For those wanting to work or hold meetings during their journey, those who struggle in large crowds or cramped conditions, or those wishing to avoid the public eye, private aviation is often the best choice.


While it can be argued that all air travel is bad for the environment, for many it remains the only feasible way to make certain journeys. Those who travel by private jet are commonly targeted as being contributors to harmful emissions, and the age of ‘flygskam’ or ‘flight shame’ is here. But do empty leg flights go some way to repairing that stigma?

The main argument for empty legs being more sustainable is that the aircraft is already booked to make the journey, regardless of whether passengers had previously required passage on it or not. Therefore, passengers often see this method of travel as more environmentally considerate, given that ‘the journey was being made anyway’.

To help further appease the environmentally conscious, most charter companies are now also investing in sustainable fuel and voluntary offsetting schemes in addition to mandatory local or international obligations. 

Private airports and FBOs are also investing heavily in technology which helps them streamline their operations and save fuel, leading to significant cost savings that can be used to purchase SAF for private aviation and offset carbon emissions.

Private Jet Cabin

The Cons:

Lack of Flexibility

While there are fewer cons to consider, they are both extremely important and critical considerations when considering empty leg flights.

The most obvious hindrance is the limited choice of when and where you can fly. Empty leg flights are normally one-way and are listed within a few days of scheduled departure. 

In addition, there’s no guarantee that a flight will be available via your preferred departure and arrival locations, so you may have to travel a considerable distance to reach your departure airport or final destination.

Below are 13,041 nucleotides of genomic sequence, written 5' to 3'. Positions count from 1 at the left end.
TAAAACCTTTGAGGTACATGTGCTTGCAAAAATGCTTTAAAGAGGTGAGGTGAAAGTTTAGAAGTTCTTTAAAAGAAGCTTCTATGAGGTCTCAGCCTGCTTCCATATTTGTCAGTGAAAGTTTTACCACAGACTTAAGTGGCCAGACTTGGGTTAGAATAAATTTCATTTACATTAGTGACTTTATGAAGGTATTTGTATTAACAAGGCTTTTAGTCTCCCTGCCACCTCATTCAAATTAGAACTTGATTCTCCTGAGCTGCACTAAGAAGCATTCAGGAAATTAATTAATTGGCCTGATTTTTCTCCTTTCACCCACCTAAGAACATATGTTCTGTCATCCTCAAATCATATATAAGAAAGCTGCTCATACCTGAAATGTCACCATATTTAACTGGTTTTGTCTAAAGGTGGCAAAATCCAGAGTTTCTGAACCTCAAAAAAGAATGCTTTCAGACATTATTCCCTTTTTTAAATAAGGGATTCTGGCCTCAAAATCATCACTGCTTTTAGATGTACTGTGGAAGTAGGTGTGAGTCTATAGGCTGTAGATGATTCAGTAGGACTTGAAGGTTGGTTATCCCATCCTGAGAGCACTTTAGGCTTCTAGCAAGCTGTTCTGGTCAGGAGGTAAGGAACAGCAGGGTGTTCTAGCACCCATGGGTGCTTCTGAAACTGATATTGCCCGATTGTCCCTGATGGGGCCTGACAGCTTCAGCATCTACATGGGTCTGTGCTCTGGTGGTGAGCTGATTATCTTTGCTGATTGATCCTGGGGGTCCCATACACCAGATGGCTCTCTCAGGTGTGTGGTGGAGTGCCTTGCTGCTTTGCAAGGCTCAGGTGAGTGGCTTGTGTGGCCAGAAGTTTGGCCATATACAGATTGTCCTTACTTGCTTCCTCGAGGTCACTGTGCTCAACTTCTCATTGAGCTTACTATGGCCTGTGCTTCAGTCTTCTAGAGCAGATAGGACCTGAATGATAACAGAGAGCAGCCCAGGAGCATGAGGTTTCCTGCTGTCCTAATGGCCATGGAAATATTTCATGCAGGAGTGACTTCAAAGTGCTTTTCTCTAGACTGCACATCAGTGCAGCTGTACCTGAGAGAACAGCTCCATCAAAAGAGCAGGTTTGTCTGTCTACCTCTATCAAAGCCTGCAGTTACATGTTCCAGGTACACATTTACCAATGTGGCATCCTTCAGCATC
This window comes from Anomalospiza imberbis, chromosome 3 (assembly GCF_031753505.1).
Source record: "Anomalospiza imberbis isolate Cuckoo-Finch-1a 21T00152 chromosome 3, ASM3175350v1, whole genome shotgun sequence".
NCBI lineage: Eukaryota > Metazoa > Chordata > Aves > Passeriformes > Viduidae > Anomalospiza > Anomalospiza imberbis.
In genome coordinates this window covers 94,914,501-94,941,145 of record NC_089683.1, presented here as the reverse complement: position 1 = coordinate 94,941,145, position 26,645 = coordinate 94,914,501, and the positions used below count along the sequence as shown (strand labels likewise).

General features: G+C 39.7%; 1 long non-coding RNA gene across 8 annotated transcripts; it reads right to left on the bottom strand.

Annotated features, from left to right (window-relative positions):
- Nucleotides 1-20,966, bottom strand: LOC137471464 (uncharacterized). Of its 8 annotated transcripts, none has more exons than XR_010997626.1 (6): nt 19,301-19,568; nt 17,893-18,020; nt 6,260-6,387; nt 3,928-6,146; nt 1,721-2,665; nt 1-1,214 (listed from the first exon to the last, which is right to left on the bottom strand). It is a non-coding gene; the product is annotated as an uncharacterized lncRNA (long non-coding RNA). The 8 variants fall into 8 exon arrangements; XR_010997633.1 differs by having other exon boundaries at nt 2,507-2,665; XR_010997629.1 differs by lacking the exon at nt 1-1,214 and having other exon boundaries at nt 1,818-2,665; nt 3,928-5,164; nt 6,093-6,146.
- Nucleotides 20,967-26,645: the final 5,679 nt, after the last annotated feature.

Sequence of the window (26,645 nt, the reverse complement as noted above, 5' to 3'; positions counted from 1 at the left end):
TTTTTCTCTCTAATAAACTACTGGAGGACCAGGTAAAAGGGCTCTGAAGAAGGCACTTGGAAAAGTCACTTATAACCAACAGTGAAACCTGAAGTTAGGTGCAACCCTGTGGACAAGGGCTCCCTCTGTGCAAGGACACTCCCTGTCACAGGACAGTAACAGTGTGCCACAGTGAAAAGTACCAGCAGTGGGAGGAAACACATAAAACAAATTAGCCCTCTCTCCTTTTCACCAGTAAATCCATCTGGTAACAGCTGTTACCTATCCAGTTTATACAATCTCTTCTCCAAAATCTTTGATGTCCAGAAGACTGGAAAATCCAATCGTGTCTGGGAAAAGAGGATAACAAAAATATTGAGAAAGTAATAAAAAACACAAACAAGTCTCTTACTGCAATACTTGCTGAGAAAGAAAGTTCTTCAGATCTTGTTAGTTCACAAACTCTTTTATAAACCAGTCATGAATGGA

Travellers are also limited by available passenger capacity - smaller aircraft mean fewer seats, so those wishing to travel as a group may not be able to charter an appropriately sized aircraft when required. 

Due to these limiting factors, empty leg flights are only suitable for those who can be extremely flexible regarding when and where they travel.

Last-Minute Changes & Cancellations

Those travelling by privately chartered aircraft are at the mercy of whoever owns that aircraft - meaning it’s the owner who dictates the schedule. According to some reports, on average, every fourth empty leg flight suffers a schedule modification or cancellation due to changes in the original itinerary before departure.

If the owner cancels their planned trip, there’s nothing passengers can do to prevent it - and cancellations can occur with hardly any prior warning without penalty. 

In some cases, the charter company may have already rebated the owner for the empty leg - meaning you may still be liable to pay for the entire fee, even though you were unable to fly.

For these reasons, relying on empty leg flights should be considered a relatively high-risk approach to air travel.


The days of private jets being the sole reserve of the rich and famous may be in decline, with empty legs providing a tempting way to travel in style.

However, while travelling by private jet for a fraction of the cost has its clear advantages, many may be put off by the lack of stability, flexibility, and high risk involved.

For those determined to fly privately, either through preference or requirement, travellers can at least feel better about giving what would have been an empty aircraft making a carbon-producing journey a more practical purpose.